Introduction/Questions

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Joe J
Joe J Solar Expert Posts: 49 ✭✭
Hello everyone!
This is my first post on this forum although I have been reading it for a while. Nice to be here. I have a passed background in industrial refrigeration so A/C wiring is not a problem for me. Can't say the same thing for the solar D/C side of things. I have two general question without going into specifics of controllers and panels ect...


1) To keep wire size down, I was thinking of going directly though the roof to my controller instead of running conduit down my roof and to the side of my house. What is the best way to to this? I'm worried about waterproofing more than anything else. How have other done this?


2) I'm running my panels....two in series than in parallel. 24 volts. I was going to go with a 12 volt battery bank and 12 volt inverter, a 5 foot run. What would be the advantage to go 24 volt inverter and battery bank? My controller is a mppt so it adjust foe 24 into 12. (panel array 1000 watts) (also using 6 volt golf cart batteries)


Thanks


Joe

Comments

  • Cariboocoot
    Cariboocoot Banned Posts: 17,615 ✭✭✭
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    Re: Introduction/Questions

    Welcome to the forum.

    I'm going to pass on question #1 because I don't like putting holes in roofs! But there are some good installers on this forum who can tell you exactly what sort of connection is needed for this. Yes, it can be done.

    Question #2 has a "ready made" answer: http://forum.solar-electric.com/showthread.php?15989-Battery-System-Voltages-and-equivalent-power
    In detail, much depends on how much power you need to supply (both in terms of Watt hours and maximum Watts). The 24 Volt system will be slightly more efficient than the 12 Volt for the same amount of power.

    How are we doing so far? :D
  • unicornio
    unicornio Solar Expert Posts: 217 ✭✭
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    Re: Introduction/Questions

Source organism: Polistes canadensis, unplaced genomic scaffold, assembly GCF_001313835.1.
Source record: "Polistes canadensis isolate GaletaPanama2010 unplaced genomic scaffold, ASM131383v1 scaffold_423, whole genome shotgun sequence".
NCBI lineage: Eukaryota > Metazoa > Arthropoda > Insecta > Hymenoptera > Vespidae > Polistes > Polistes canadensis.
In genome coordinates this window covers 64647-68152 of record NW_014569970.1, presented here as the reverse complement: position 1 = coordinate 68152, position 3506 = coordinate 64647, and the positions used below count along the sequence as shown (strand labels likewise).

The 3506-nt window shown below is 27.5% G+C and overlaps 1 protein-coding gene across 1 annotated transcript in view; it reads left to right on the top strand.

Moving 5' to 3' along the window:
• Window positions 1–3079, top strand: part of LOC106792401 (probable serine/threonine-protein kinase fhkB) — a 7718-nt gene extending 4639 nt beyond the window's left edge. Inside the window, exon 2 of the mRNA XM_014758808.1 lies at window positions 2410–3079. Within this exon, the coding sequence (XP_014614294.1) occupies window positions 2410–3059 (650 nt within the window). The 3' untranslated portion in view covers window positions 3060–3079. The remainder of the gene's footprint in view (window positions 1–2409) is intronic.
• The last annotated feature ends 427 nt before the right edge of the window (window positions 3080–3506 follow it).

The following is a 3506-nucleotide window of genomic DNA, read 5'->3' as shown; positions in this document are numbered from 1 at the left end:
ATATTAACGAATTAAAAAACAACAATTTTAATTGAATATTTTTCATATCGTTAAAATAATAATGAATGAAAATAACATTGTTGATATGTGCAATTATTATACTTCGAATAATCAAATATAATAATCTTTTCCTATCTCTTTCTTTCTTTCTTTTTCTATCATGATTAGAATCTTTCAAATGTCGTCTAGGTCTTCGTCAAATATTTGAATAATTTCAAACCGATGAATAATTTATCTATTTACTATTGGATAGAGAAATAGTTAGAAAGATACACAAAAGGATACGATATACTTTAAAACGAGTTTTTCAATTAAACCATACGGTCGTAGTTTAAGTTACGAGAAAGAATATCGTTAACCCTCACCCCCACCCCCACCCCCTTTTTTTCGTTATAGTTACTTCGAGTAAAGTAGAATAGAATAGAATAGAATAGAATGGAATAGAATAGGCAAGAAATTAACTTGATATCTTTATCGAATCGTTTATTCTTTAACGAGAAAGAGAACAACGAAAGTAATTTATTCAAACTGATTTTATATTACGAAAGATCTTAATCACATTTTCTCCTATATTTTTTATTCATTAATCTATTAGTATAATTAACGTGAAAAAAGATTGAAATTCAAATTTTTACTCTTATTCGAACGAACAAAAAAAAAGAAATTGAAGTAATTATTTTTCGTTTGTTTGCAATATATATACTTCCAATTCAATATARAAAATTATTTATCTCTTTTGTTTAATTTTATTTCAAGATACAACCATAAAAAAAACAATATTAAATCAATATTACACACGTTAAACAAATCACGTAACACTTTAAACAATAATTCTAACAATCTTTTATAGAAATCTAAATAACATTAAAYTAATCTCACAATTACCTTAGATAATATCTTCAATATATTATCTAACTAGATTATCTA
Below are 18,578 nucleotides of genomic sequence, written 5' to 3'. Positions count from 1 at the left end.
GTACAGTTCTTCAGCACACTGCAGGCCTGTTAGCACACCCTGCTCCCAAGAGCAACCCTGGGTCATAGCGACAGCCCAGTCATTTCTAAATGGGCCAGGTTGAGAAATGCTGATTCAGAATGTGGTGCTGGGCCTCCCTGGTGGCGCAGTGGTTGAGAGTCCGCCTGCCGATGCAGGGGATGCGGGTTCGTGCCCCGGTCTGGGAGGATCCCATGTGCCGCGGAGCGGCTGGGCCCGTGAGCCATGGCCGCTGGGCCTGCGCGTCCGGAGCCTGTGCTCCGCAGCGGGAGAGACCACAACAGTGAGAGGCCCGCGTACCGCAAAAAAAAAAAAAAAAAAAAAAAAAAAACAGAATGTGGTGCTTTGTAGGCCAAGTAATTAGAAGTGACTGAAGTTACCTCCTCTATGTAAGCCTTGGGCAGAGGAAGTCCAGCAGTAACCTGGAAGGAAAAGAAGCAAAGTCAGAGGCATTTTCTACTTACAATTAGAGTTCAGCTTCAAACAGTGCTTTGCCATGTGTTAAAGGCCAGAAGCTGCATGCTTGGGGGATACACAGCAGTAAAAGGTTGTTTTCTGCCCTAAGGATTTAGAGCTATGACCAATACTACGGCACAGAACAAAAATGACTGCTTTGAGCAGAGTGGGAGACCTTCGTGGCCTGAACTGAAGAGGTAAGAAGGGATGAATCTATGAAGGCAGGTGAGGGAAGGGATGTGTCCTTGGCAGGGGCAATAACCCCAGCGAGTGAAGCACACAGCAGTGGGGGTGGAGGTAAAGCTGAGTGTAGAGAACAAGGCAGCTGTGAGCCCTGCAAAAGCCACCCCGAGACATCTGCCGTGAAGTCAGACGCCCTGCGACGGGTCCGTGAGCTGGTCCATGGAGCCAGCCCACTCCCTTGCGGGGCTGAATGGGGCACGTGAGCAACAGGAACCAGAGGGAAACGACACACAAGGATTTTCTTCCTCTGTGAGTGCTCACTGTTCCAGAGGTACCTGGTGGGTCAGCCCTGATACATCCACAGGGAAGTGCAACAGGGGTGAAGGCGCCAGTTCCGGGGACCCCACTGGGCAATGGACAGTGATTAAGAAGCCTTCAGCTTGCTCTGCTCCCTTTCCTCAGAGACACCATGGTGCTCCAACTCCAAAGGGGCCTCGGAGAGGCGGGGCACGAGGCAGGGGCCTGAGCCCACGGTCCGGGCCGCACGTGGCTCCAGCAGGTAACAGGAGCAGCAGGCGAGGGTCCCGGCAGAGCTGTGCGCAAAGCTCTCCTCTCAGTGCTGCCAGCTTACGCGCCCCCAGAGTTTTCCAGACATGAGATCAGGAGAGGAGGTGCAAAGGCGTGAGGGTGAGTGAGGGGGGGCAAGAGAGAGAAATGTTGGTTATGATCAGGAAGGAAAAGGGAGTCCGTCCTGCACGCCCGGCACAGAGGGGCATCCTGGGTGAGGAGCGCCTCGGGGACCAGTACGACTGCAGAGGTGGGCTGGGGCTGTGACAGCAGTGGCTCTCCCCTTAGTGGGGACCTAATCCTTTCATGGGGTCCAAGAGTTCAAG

if you up the volts, you get amperes down, and everything in life will be much better... ;-)

    welcome to forum!... :-)
  • Joe J
    Joe J Solar Expert Posts: 49 ✭✭
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    Re: Introduction/Questions

    O.K. Great link. Brings another question. 12 volt inverter (looking at a Xantrex pro watt 2000) Vs a 24 watt prue sine wave inverter cost wise. Is there a 24 volt inverter out there that is in the same price range as the Pro Watt? (around $325 street?) Alternatives? Or what's a descent priced 24 volt inverter?
  • Cariboocoot
    Cariboocoot Banned Posts: 17,615 ✭✭✭
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    Re: Introduction/Questions

    Probably not.
    Usually when you go for pure sine you pay more, because they are more complex to build. When you go up to 24 Volts you add another layer of complexity. By this time the manufacturers figure you're going for an "up market" unit and will start to add on the bells and whistles, which further increases the price.

    About the least expensive 2kW 24 Volt sine inverter you'll find new is the Samlex (or its cousin Cotek): http://www.solar-electric.com/sa2wa24vosiw1.html They have a hard-wired version too: http://www.solar-electric.com/sa2wa24vosiw.html These are not top-of-the-line quality, but certainly usable (as opposed to a no-name brand). Another 'entry level' unit would be the Exeltech XP2000, but that's more money: http://www.solar-electric.com/exxp1224vo20.html

    You can sometimes find used inverters for good price from people who are increasing system capacity, but make sure you can check the unit out first; it's easy to destroy one.
  • vtmaps
    vtmaps Solar Expert Posts: 3,741 ✭✭✭✭
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    Re: Introduction/Questions
    Joe J wrote: »
    1) To keep wire size down, I was thinking of going directly though the roof to my controller instead of running conduit down my roof and to the side of my house. What is the best way to to this? I'm worried about waterproofing more than anything else. How have other done this?